The Gambler Addiction Index (GAI) is a gambler (adult male and female) assessment test that assesses important gambler attitudes and behaviors. The GAI is an objective self-report test that has a Truthfulness Scale to identify denial, problem minimization and attempts to "fake good." The GAI is a statistically sound and an empirically validated test which meets and exceeds the professionally accepted standards for reliability, validity and accuracy.

The GAI has 166 items, takes 35 minutes to complete and has seven measures (scales):

1. Truthfulness Scale
2. Gambler Severity Scale
3. Suicide Scale
4. DSM-IV Gambling Scale
5. Alcohol Scale
6. Drugs Scale
7. Stress Coping Abilities Scale

For thorough gambler understanding, the GAI assesses important gambler attitudes and behaviors. Gamblers have a higher suicide rate than most other clinical groups. And the Truthfulness Scale is particularly helpful when evaluating gamblers because gamblers are often notorious liars. The DSM-IV Gambling Scale reflects DSM-IV gambler classification, whereas the Gambler Severity Scale measures the severity of gambling problems. Stress management is another important area of inquiry when assessing gamblers.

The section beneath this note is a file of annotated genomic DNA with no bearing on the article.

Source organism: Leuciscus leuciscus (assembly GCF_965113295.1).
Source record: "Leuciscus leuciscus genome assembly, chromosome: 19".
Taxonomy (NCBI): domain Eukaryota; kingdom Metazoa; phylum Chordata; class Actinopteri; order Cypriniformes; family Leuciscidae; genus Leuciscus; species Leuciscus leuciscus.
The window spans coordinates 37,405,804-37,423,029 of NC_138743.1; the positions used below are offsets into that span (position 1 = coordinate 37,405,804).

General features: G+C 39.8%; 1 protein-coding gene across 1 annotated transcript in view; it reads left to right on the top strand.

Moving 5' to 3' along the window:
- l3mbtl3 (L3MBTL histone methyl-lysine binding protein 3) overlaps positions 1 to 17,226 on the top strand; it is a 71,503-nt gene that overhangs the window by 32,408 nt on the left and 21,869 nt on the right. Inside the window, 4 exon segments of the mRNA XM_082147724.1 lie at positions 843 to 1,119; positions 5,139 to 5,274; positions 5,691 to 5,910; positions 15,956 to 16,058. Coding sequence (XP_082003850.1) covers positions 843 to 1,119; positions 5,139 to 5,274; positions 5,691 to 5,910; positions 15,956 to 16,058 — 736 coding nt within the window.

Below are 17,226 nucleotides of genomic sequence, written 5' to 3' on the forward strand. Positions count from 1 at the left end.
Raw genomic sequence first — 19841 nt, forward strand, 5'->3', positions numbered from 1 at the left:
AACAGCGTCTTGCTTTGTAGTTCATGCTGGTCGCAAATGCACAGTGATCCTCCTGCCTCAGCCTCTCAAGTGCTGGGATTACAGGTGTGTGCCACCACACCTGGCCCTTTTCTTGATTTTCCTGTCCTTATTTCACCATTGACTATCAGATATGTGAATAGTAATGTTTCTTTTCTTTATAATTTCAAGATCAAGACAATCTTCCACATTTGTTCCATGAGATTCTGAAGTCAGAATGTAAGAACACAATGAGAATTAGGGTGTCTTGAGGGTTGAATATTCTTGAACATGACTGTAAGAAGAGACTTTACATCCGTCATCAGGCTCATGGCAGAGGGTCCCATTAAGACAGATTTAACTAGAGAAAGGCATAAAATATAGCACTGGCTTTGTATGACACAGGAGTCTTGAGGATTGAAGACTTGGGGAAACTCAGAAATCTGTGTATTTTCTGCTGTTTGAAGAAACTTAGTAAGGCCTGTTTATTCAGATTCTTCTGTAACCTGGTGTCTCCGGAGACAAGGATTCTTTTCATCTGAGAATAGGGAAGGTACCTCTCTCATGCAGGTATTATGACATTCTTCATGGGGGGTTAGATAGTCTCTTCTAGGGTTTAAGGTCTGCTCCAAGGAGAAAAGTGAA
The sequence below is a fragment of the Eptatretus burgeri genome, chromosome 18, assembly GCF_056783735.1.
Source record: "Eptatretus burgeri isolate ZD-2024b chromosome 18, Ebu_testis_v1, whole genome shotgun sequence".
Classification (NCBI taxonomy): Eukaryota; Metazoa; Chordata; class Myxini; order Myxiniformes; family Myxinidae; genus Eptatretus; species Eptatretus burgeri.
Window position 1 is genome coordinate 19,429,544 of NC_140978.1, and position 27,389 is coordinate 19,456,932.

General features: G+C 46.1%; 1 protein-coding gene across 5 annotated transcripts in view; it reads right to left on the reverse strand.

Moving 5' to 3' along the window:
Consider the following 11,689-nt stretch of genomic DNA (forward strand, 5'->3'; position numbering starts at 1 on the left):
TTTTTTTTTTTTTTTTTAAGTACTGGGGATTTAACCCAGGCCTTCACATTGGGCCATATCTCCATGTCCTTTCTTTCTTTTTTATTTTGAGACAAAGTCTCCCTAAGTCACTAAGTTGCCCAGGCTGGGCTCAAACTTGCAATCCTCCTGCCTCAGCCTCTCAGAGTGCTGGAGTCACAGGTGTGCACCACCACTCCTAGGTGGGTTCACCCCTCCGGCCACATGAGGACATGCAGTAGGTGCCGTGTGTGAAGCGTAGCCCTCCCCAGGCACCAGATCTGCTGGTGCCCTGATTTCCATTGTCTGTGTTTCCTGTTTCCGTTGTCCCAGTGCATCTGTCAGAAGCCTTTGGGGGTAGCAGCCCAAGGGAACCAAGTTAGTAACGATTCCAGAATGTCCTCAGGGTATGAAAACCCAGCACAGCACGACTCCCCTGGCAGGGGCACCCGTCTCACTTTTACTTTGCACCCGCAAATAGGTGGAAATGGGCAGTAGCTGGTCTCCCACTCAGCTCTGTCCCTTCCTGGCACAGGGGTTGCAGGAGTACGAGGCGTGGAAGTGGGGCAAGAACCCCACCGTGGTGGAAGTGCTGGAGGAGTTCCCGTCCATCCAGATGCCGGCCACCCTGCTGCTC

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Test Materials
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